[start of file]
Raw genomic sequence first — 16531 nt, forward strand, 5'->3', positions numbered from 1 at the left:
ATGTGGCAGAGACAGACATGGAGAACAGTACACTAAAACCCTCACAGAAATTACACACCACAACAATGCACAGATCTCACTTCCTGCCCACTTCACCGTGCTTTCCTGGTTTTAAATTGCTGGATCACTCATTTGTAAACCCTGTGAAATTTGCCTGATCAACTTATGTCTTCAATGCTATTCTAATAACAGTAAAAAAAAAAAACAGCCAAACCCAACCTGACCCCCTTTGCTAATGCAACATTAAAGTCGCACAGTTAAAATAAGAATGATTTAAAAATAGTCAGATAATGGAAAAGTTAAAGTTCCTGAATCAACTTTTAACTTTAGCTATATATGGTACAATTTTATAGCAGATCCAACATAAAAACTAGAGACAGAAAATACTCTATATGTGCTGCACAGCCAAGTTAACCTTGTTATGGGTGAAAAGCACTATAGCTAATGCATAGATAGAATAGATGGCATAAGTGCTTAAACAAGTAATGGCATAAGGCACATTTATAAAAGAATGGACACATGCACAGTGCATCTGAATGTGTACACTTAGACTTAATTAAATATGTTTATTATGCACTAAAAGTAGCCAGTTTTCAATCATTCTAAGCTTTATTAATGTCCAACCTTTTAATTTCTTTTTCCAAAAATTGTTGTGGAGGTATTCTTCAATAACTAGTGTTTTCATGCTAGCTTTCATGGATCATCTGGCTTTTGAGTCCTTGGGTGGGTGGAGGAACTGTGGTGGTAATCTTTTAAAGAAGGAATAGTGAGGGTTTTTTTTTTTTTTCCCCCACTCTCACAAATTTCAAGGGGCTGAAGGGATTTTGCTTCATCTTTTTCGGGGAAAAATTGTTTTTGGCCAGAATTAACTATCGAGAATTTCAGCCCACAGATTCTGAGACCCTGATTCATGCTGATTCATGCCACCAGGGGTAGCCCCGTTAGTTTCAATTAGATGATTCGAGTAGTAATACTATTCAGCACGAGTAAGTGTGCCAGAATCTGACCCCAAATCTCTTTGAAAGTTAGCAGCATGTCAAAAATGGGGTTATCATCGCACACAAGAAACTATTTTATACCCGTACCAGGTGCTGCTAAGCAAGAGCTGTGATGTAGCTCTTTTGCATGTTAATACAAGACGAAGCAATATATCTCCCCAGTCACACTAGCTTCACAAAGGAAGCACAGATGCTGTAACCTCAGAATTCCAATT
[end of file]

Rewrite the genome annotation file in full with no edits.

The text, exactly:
Raw genomic sequence first — 16531 nt, forward strand, 5'->3', positions numbered from 1 at the left:
ATGTGGCAGAGACAGACATGGAGAACAGTACACTAAAACCCTCACAGAAATTACACACCACAACAATGCACAGATCTCACTTCCTGCCCACTTCACCGTGCTTTCCTGGTTTTAAATTGCTGGATCACTCATTTGTAAACCCTGTGAAATTTGCCTGATCAACTTATGTCTTCAATGCTATTCTAATAACAGTAAAAAAAAAAAACAGCCAAACCCAACCTGACCCCCTTTGCTAATGCAACATTAAAGTCGCACAGTTAAAATAAGAATGATTTAAAAATAGTCAGATAATGGAAAAGTTAAAGTTCCTGAATCAACTTTTAACTTTAGCTATATATGGTACAATTTTATAGCAGATCCAACATAAAAACTAGAGACAGAAAATACTCTATATGTGCTGCACAGCCAAGTTAACCTTGTTATGGGTGAAAAGCACTATAGCTAATGCATAGATAGAATAGATGGCATAAGTGCTTAAACAAGTAATGGCATAAGGCACATTTATAAAAGAATGGACACATGCACAGTGCATCTGAATGTGTACACTTAGACTTAATTAAATATGTTTATTATGCACTAAAAGTAGCCAGTTTTCAATCATTCTAAGCTTTATTAATGTCCAACCTTTTAATTTCTTTTTCCAAAAATTGTTGTGGAGGTATTCTTCAATAACTAGTGTTTTCATGCTAGCTTTCATGGATCATCTGGCTTTTGAGTCCTTGGGTGGGTGGAGGAACTGTGGTGGTAATCTTTTAAAGAAGGAATAGTGAGGGTTTTTTTTTTTTTTCCCCCACTCTCACAAATTTCAAGGGGCTGAAGGGATTTTGCTTCATCTTTTTCGGGGAAAAATTGTTTTTGGCCAGAATTAACTATCGAGAATTTCAGCCCACAGATTCTGAGACCCTGATTCATGCTGATTCATGCCACCAGGGGTAGCCCCGTTAGTTTCAATTAGATGATTCGAGTAGTAATACTATTCAGCACGAGTAAGTGTGCCAGAATCTGACCCCAAATCTCTTTGAAAGTTAGCAGCATGTCAAAAATGGGGTTATCATCGCACACAAGAAACTATTTTATACCCGTACCAGGTGCTGCTAAGCAAGAGCTGTGATGTAGCTCTTTTGCATGTTAATACAAGACGAAGCAATATATCTCCCCAGTCACACTAGCTTCACAAAGGAAGCACAGATGCTGTAACCTCAGAATTCCAATT